Maui Food and Dining

Kualapu’u Cookhouse: a Molokai Must

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By Vanessa Wolf

The Corned Beef Hash and "Scrambled" Eggs. Photo by Vanessa Wolf

The Corned Beef Hash and “Scrambled” Eggs. Photo by Vanessa Wolf

You know what they say about “when in Rome.”

When on Molokai, expect to find plenty of locals retrieving “to go” orders, catching up on the latest news and getting their grinds on at Kualapu’u Cookhouse.

Follow their lead.

Here you can find plenty of time to think your own thoughts and acclimate to the leisurely pace of life on the “Friendly Isle” in humble but welcoming surroundings.


Although Molokai itself is hardly on the beaten path, the little green house-turned-restaurant is in a residential part of the island near the coffee plantation.

The Pancakes aren't cheap, but they're good pancakes if that's what you're into. Photo by Vanessa Wolf

The Pancakes aren’t cheap, but they’re good pancakes if that’s what you’re into. Photo by Vanessa Wolf


Still, you’ll probably pass by at least once on your way between Kaunakakai and the Kalaupapa Peninsula or the island’s western end.

We started with the Homemade Corned Beef Hash Breakfast ($9.50).

Ground corned beef, slices of potato and green onion are combined into a patty and fried. It’s a less chunky “hash” than you might be used to, but the flavor is good.


We ordered our two eggs scrambled, but what arrived was more like a naked omelet.

When we inquired on a redo, we were told that would “take a long time.”

Thus, we can’t say whether that’s a common preparation or just a goof, but if you’re not one to risk it, maybe order them cooked some other way.

Hopefully you'll luck out and the Boneless Country Fried Chicken will be offered during your visit. Photo by Vanessa Wolf

Hopefully you’ll luck out and the Boneless Country Fried Chicken will be offered during your visit. Photo by Vanessa Wolf

In contrast, our single pancake ($4.50) was a fluffy cloud from carb heaven.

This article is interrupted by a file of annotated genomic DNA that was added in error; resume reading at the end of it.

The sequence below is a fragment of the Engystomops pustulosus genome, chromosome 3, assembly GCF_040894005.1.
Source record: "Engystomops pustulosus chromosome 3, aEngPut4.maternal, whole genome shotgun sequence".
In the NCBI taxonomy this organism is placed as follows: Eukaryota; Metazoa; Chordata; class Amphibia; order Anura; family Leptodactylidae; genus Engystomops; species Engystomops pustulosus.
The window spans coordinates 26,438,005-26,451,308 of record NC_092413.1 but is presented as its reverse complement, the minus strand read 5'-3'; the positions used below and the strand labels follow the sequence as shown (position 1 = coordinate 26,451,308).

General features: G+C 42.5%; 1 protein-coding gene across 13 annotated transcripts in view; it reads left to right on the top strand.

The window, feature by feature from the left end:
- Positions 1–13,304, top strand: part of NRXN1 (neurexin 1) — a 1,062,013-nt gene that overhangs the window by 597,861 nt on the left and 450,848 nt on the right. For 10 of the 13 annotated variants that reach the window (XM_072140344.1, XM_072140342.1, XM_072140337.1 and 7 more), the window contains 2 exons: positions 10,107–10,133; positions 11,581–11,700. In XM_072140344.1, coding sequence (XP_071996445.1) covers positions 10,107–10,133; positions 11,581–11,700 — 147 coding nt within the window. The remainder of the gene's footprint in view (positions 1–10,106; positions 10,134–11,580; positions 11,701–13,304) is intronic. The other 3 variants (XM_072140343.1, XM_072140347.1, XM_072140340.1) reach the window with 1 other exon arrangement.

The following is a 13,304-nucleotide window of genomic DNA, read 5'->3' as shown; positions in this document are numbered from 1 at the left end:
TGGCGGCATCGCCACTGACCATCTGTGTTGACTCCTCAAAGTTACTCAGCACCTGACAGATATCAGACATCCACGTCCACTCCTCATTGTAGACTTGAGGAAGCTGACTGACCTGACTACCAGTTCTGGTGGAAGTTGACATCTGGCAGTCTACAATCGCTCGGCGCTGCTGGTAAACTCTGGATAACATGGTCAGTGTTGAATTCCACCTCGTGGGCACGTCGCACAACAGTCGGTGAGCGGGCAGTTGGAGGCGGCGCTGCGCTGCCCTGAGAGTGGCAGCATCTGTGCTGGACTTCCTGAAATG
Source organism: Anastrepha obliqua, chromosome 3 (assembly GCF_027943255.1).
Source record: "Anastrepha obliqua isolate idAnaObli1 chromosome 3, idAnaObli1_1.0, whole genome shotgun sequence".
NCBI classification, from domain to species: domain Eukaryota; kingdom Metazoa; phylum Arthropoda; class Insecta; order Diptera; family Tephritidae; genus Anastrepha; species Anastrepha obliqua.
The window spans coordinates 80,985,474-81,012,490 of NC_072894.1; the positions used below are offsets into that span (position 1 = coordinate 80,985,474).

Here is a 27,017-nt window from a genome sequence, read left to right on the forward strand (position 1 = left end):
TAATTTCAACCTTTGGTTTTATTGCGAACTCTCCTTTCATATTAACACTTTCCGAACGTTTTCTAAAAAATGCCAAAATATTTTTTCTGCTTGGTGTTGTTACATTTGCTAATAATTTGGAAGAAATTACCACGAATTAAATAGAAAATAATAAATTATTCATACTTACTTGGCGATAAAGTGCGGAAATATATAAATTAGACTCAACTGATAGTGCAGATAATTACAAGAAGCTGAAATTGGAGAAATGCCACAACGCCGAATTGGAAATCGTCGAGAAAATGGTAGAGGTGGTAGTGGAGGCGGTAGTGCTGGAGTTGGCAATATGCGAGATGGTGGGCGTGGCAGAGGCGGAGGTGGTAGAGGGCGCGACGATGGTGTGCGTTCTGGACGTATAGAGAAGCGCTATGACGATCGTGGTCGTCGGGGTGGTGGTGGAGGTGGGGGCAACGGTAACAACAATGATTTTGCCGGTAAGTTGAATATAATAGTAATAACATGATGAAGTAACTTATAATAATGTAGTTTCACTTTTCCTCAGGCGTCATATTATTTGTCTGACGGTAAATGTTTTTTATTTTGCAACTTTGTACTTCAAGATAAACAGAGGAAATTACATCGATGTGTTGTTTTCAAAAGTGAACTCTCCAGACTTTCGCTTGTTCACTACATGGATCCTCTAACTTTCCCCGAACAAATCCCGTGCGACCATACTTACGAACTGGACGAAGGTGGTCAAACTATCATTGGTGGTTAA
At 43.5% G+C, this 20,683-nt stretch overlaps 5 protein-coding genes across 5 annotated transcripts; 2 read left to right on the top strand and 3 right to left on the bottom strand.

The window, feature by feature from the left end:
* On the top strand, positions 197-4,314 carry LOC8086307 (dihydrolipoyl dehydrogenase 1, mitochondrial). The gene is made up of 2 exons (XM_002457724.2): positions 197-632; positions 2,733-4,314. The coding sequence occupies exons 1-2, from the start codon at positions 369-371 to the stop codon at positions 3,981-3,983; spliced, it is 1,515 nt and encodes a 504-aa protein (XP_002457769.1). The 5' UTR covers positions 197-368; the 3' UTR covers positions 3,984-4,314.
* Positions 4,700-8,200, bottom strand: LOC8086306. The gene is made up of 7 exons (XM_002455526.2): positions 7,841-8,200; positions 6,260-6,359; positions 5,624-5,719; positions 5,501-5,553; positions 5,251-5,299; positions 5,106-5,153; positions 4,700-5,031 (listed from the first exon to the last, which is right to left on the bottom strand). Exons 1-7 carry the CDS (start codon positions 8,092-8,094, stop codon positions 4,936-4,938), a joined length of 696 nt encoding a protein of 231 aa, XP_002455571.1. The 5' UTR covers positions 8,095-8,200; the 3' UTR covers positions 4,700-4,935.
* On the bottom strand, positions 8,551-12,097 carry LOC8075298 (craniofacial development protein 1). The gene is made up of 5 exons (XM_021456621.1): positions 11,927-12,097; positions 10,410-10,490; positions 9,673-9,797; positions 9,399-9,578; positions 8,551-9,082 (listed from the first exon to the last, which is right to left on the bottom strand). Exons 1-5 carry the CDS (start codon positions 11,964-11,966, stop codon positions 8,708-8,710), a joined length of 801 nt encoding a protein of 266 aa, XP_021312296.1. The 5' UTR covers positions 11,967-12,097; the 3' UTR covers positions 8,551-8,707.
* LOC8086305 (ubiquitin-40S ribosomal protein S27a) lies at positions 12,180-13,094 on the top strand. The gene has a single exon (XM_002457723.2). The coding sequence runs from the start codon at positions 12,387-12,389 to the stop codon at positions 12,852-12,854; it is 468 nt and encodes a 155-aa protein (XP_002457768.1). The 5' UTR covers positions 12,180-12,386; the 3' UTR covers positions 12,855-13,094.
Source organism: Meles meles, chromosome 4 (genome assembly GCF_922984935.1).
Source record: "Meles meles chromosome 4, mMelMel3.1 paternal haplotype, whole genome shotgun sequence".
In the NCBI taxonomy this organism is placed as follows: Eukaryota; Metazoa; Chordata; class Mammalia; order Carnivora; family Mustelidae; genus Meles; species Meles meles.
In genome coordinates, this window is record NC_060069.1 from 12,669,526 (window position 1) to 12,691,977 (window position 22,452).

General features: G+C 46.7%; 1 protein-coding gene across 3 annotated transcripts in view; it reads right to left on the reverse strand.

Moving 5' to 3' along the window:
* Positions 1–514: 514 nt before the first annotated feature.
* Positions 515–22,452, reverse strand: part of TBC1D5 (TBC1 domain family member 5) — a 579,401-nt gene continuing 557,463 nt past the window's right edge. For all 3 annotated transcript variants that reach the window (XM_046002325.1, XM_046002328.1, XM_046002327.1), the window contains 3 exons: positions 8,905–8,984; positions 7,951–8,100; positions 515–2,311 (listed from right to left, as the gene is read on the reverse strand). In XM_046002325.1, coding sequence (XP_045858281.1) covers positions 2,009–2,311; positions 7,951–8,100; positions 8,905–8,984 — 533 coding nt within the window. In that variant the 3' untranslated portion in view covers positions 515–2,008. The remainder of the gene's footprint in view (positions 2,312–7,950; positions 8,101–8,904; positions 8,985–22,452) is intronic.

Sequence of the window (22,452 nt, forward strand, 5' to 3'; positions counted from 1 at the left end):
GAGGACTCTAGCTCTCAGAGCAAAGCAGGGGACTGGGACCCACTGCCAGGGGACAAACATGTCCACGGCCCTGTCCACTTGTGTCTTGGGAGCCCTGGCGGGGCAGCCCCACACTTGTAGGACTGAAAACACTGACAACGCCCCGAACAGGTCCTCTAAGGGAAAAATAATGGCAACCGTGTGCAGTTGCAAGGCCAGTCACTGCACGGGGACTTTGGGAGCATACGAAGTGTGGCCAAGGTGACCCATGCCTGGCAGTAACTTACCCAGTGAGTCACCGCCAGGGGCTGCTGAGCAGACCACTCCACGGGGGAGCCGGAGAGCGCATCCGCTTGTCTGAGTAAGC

At this point you might be all, “Whoa! Four fiddy for a single pancake!?” but it’s as good as pancakes get and you’re on a remote island in the most isolated archipelago in the world and you didn’t have to cook it or anything, so simmer down and enjoy the ride.

The Biscuits and Sausage Gravy special ($6.95) was rock solid.

Sure, maybe the two biscuits were kinda dry and a bit reminiscent of rocks, but the gravy – creamy, flavorful and every inch what you’d find in a diner in the Deep South – soon permeated the parched bread and evened it all out.

Better yet, our over-easy egg ($2) was perfectly prepared.

Portions are large: We departed that morning beyond full and with leftovers in tow.

The Mushroom Swiss Burger comes with fries or mac salad: pick the mac salad. Photo by Vanessa Wolf

The Mushroom Swiss Burger comes with fries or mac salad: pick the mac salad. Photo by Vanessa Wolf

After our rental house situation turned out to be über Blair Witchy – if you’ve never been gripped with a fear of being surrounded by and ultimately gored to death by possessed axis deer but would like to, give us a shout – we decided to make the Kualapu’u Cookhouse a regular hideout/refuge/home away from home.

Nothing wipes away the tears and says “I love you” quite like deep-fried bird.